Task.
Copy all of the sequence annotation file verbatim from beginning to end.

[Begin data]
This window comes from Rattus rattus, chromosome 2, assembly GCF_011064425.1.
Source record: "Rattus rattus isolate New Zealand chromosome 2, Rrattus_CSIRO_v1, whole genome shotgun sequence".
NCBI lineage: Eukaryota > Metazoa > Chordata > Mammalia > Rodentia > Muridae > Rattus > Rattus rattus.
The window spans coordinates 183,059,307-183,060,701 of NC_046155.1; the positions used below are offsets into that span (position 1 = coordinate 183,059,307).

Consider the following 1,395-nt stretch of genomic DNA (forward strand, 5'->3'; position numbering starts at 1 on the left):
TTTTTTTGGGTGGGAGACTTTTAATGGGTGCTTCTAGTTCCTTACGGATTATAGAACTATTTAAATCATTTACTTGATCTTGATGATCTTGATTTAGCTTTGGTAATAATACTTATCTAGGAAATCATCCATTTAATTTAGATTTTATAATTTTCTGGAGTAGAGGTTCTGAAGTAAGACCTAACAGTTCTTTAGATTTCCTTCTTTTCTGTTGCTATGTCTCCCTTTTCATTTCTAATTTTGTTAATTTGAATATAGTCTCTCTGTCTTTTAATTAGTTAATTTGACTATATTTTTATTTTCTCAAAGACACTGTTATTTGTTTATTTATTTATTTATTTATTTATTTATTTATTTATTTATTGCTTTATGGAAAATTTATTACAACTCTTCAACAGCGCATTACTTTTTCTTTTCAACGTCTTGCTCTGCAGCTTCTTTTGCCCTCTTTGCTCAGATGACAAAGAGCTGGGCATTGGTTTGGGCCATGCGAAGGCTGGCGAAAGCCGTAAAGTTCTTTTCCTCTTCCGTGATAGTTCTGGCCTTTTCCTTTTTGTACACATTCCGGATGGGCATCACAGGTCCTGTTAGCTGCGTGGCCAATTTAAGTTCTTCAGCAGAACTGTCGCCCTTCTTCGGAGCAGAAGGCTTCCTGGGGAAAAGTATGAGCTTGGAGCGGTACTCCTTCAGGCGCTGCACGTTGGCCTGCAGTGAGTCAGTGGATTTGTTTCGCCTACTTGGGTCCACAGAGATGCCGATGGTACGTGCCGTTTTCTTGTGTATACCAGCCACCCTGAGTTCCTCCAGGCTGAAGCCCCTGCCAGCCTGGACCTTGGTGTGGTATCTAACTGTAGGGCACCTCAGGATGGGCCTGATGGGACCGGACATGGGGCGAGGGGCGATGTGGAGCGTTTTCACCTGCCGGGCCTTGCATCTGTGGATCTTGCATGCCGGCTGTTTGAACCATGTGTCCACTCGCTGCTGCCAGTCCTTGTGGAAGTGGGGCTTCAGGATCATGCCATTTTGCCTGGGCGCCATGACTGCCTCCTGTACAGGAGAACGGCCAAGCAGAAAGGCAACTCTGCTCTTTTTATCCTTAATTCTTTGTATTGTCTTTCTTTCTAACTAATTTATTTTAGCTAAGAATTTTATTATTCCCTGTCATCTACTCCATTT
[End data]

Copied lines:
This window comes from Rattus rattus, chromosome 2, assembly GCF_011064425.1.
Source record: "Rattus rattus isolate New Zealand chromosome 2, Rrattus_CSIRO_v1, whole genome shotgun sequence".
NCBI lineage: Eukaryota > Metazoa > Chordata > Mammalia > Rodentia > Muridae > Rattus > Rattus rattus.
The window spans coordinates 183,059,307-183,060,701 of NC_046155.1; the positions used below are offsets into that span (position 1 = coordinate 183,059,307).

Consider the following 1,395-nt stretch of genomic DNA (forward strand, 5'->3'; position numbering starts at 1 on the left):
TTTTTTTGGGTGGGAGACTTTTAATGGGTGCTTCTAGTTCCTTACGGATTATAGAACTATTTAAATCATTTACTTGATCTTGATGATCTTGATTTAGCTTTGGTAATAATACTTATCTAGGAAATCATCCATTTAATTTAGATTTTATAATTTTCTGGAGTAGAGGTTCTGAAGTAAGACCTAACAGTTCTTTAGATTTCCTTCTTTTCTGTTGCTATGTCTCCCTTTTCATTTCTAATTTTGTTAATTTGAATATAGTCTCTCTGTCTTTTAATTAGTTAATTTGACTATATTTTTATTTTCTCAAAGACACTGTTATTTGTTTATTTATTTATTTATTTATTTATTTATTTATTTATTTATTGCTTTATGGAAAATTTATTACAACTCTTCAACAGCGCATTACTTTTTCTTTTCAACGTCTTGCTCTGCAGCTTCTTTTGCCCTCTTTGCTCAGATGACAAAGAGCTGGGCATTGGTTTGGGCCATGCGAAGGCTGGCGAAAGCCGTAAAGTTCTTTTCCTCTTCCGTGATAGTTCTGGCCTTTTCCTTTTTGTACACATTCCGGATGGGCATCACAGGTCCTGTTAGCTGCGTGGCCAATTTAAGTTCTTCAGCAGAACTGTCGCCCTTCTTCGGAGCAGAAGGCTTCCTGGGGAAAAGTATGAGCTTGGAGCGGTACTCCTTCAGGCGCTGCACGTTGGCCTGCAGTGAGTCAGTGGATTTGTTTCGCCTACTTGGGTCCACAGAGATGCCGATGGTACGTGCCGTTTTCTTGTGTATACCAGCCACCCTGAGTTCCTCCAGGCTGAAGCCCCTGCCAGCCTGGACCTTGGTGTGGTATCTAACTGTAGGGCACCTCAGGATGGGCCTGATGGGACCGGACATGGGGCGAGGGGCGATGTGGAGCGTTTTCACCTGCCGGGCCTTGCATCTGTGGATCTTGCATGCCGGCTGTTTGAACCATGTGTCCACTCGCTGCTGCCAGTCCTTGTGGAAGTGGGGCTTCAGGATCATGCCATTTTGCCTGGGCGCCATGACTGCCTCCTGTACAGGAGAACGGCCAAGCAGAAAGGCAACTCTGCTCTTTTTATCCTTAATTCTTTGTATTGTCTTTCTTTCTAACTAATTTATTTTAGCTAAGAATTTTATTATTCCCTGTCATCTACTCCATTT